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ERIC Number: ED399029
Record Type: RIE
Publication Date: 1996-Mar
Pages: 20
Abstractor: N/A
Different Cultures, Different Competencies: A Comparison of Chinese-American and Euro-American First and Second Grade Children.
Huntsinger, Carol S.; And Others
Mathematical performance of young Chinese children in Taiwan as compared to American children beginning as early as first grade has been well-documented. A similar study by Huntsinger, et al, 1995, demonstrated the same phenomenon in comparisons of Chinese-American young children with Euro-American children. Parents influence young children's developing competence by the experiences they provide and the activities they choose for their children, and cultural belief systems influence parents' ideas concerning the relative importance of activities. This study is a longitudinal comparison of 36 second-generation Chinese-American children and 40 Euro-American young children (from well-educated families in the suburban Chicago are) in their family environments, providing a synopsis of the data collected in 1995 when the children were in first and second grades. The data were collected in order to: (1) investigate whether the Chinese-American early mathematics advantage is maintained after children are exposed to formal mathematics teaching in first grade; (2) further identify differences in the early socialization practices of parents in the two cultural groups; and (3) examine relationships between mathematics achievement, parental socialization practices, and perceptions of children's competence. A total of 36 second-generation Chinese-Americans from Chicago suburbs participated in this second phase of data collection, including 95 percent from the first phase (1993). Each child was given the Sequential Assessment of Mathematics Inventories (SAMI) and other assessments. According to the results, Chinese-American children continued to demonstrate higher mathematics performance in Phase 2. Parents provided different experiences for their young children, who reflected different parental values and appeared to foster different competencies. Contains 7 tables of data and 14 references. (BGC)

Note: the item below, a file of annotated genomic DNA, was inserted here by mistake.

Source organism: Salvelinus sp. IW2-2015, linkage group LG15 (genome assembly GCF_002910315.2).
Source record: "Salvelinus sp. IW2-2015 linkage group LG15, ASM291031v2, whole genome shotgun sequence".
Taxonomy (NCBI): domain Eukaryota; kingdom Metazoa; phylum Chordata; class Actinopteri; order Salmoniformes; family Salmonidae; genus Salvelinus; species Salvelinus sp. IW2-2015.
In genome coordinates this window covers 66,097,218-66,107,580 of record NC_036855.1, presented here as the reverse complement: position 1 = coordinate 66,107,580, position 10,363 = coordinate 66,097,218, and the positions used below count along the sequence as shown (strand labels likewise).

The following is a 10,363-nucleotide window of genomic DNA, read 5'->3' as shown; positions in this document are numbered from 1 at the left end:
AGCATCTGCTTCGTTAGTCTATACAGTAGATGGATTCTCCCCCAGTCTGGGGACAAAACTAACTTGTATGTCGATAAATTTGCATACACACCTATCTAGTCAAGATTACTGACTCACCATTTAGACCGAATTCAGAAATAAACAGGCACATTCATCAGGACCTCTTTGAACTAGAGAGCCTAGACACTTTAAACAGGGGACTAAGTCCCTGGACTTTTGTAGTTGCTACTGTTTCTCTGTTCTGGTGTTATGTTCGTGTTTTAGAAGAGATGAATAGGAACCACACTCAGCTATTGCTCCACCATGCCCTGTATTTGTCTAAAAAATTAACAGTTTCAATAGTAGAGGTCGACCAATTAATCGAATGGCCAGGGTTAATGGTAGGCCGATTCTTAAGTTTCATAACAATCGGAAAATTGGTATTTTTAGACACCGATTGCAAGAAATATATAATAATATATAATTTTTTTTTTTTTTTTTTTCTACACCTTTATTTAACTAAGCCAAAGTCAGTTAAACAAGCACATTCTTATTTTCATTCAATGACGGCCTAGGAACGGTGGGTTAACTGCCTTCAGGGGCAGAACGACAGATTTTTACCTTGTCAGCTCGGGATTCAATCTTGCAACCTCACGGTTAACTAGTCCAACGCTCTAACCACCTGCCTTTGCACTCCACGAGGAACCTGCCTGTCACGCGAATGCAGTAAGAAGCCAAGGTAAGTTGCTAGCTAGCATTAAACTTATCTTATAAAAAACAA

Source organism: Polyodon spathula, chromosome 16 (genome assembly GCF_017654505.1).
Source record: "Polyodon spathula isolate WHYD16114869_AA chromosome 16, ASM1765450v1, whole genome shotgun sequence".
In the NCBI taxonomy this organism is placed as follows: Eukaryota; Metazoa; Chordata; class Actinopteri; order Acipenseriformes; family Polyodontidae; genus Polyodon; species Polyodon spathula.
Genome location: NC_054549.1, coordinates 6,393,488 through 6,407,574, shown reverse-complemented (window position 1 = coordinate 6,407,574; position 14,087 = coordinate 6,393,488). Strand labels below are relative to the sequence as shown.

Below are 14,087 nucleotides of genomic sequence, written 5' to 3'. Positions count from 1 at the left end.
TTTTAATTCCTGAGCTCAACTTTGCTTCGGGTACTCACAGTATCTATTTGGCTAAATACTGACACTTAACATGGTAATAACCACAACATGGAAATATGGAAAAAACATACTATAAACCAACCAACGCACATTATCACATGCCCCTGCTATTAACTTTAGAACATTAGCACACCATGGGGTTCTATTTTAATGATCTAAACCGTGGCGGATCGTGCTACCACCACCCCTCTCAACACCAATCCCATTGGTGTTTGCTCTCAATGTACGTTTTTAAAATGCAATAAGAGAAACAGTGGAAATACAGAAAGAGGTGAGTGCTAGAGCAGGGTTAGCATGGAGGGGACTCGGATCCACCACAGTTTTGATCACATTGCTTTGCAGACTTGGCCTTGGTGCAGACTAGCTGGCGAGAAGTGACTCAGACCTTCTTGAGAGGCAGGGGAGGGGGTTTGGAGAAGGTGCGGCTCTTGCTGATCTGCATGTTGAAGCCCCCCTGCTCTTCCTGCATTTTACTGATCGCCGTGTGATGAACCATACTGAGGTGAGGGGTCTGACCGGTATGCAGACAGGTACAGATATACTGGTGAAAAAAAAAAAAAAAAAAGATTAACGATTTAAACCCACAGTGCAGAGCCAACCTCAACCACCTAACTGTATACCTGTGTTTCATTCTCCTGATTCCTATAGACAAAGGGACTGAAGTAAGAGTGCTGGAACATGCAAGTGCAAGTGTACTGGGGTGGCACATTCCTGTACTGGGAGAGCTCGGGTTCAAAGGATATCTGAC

Publication Type: Reports - Research; Speeches/Meeting Papers
Education Level: N/A
Audience: N/A
Language: English
Sponsor: N/A
Authoring Institution: N/A
Grant or Contract Numbers: N/A
Note: Paper presented at the Biennial Conference on Human Development (14th, Birmingham, AL, March 29-31, 1996).